What little I knew of Beethoven the man I got from Vicki’s Classical Kids tape, Beethoven Lives Upstairs. That was set near the end of his life, when he was composing the Ninth Symphony. This book covers his whole life from childhood to death at age 56 from (perhaps) a lupus-related liver problem. I have to admit that descriptions of individual pieces of music leave me cold because if I can’t hear or remember the music, they don’t mean much; I sometimes found my attention drifting as I listened, or else I was wishing I could listen to the piece simultaneously.

Beethoven was surely an unusual person. He seems to have had Asperger-like behaviors. He was hopeless at math, was sometimes slovenly, and does not seem to have been capable of empathizing with others. The worst came when he fought with his dying (then dead) brother’s widow over their son. He wanted custody of the boy, and he did not want the mother to be co-guardian or even to visit him. He suffered from paranoia; he accused her of all manner of things. The poor mother must have been frantic, but several courts sided with the famous uncle rather than with her. The boy, Karl, should have been traumatized but seems to have gotten through the years of battle relatively unscathed; I can’t imagine how.

On the whole, I enjoyed learning about the man behind all that gorgeous music, even if I don’t think I would have liked to know him personally.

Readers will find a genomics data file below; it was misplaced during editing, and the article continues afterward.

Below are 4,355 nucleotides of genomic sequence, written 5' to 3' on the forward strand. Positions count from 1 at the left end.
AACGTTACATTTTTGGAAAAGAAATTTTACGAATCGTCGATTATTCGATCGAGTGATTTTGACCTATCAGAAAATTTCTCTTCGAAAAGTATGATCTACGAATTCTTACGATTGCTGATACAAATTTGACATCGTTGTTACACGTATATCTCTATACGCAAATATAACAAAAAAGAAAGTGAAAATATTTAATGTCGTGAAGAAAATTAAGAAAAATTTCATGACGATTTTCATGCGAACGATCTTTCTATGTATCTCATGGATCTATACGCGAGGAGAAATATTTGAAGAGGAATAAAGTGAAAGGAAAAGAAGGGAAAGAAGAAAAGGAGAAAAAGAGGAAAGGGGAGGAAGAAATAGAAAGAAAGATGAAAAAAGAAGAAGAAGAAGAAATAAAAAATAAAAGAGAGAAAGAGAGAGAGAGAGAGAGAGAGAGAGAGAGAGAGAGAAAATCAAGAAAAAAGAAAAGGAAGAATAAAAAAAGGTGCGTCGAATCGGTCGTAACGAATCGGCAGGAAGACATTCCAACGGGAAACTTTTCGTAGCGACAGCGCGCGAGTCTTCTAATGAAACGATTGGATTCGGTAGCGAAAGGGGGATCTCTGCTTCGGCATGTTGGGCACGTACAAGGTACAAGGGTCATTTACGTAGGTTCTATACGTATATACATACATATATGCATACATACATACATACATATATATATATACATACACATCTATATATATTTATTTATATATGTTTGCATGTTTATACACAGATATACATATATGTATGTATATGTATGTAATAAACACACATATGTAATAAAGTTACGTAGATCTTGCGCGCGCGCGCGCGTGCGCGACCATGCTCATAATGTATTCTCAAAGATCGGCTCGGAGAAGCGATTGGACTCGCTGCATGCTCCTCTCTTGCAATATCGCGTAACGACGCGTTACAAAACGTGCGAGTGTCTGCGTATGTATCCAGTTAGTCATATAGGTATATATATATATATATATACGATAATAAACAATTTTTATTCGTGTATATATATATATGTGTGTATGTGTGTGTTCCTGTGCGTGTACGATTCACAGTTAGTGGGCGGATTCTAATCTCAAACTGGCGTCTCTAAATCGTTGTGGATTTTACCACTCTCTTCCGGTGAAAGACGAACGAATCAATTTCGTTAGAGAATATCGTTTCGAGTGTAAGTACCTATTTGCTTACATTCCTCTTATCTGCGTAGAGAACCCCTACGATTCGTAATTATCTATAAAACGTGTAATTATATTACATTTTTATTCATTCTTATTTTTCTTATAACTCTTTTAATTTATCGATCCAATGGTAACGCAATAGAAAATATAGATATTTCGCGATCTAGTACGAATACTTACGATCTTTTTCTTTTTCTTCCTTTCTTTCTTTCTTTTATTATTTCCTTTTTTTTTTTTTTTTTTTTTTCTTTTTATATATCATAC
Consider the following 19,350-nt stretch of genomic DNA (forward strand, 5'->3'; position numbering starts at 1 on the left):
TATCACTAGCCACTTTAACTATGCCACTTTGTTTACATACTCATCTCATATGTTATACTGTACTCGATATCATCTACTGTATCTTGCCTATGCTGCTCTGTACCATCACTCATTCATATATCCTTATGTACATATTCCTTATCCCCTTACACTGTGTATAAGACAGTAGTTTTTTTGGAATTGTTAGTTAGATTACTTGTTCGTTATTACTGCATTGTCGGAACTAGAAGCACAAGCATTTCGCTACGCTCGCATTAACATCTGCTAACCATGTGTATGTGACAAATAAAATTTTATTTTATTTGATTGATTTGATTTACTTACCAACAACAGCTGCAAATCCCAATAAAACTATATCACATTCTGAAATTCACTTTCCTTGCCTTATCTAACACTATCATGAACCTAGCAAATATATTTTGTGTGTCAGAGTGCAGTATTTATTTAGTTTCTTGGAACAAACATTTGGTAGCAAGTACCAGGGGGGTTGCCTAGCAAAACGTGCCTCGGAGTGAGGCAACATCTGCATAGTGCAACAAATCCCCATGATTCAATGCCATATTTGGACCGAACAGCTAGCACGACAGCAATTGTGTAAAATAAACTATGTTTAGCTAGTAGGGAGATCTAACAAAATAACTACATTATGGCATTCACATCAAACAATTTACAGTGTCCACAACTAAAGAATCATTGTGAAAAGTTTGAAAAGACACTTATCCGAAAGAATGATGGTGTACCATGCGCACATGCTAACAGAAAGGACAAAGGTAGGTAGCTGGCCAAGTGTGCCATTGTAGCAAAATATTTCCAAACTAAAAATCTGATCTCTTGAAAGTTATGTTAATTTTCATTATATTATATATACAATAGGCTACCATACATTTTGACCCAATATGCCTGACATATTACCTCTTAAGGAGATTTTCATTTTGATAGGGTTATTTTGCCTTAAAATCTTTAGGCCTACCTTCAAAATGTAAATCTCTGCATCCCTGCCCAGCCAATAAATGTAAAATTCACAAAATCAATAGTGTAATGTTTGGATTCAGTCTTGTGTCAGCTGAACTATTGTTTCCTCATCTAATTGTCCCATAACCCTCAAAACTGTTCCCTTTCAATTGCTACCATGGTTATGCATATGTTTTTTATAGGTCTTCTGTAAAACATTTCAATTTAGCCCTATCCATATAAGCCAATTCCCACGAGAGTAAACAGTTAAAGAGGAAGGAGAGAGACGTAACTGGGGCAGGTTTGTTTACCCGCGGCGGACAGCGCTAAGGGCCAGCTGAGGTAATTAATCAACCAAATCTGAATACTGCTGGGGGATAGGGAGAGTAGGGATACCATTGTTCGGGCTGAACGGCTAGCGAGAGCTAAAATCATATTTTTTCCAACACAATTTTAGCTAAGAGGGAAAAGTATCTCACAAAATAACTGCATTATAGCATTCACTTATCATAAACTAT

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The Lost Painting: The Quest for a Caravaggio Masterpiece

Posted by nliakos on November 11, 2007

by Jonathan Harr; read by Campbell Scott

I am not a big fan of Italian baroque painting, so I was completely unfamiliar with the works of Caravaggio and did not recall hearing of the discovery of a long-lost Caravaggio masterpiece about ten years ago. Nevertheless, I found the story of the hunt for the painting and its serendipitous discovery in an Irish monastery to be extremely interesting. It taught me something about art historians and how they work, and it made me pay attention to Caravaggio’s oeuvre (see here for some online examples) and to want to see some of his paintings, especially The Taking of Christ, which is the masterpiece whose discovery is the focus of the book. Jonathan Harr actually learned Italian in order to conduct his interviews for the book. I learned this in an author interview which followed Campbell Scott’s excellent narration.

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Never Let Me Go

Posted by nliakos on November 4, 2007

by Kazuo Ishiguro

Now that science has made cloning possible, what if people were cloned?  And what if the technology were used simply to create organ donors for the “normal” population?  And then, what if some people strove to improve the lot of these donors when they are young by sequestering them in a special boarding school and protecting them, for the duration of their childhood, from the awful truth about their very existence?

The story of Kathy, Ruth, and Tommy is told from the viewpoint of Kathy, looking back on her time at Hailsham and trying to make sense of her past, present, and future.  Kathy/Ishiguro describes the behavior and thoughts of the children, then teenagers, in great detail.  I liked Tommy, but disliked Ruth, and couldn’t quite make up my mind about Kathy.  The story seemed not quite believable… perhaps because it seems that this issue has already been decided.  Then again, I read of a case where parents had a child for the express purpose of saving the life of a sibling, and I’ve heard about organs harvested from living donors abroad to be used for rich patients here in the U.S.  Perhaps Ishiguro’s idea is not entirely far-fetched–just very depressing.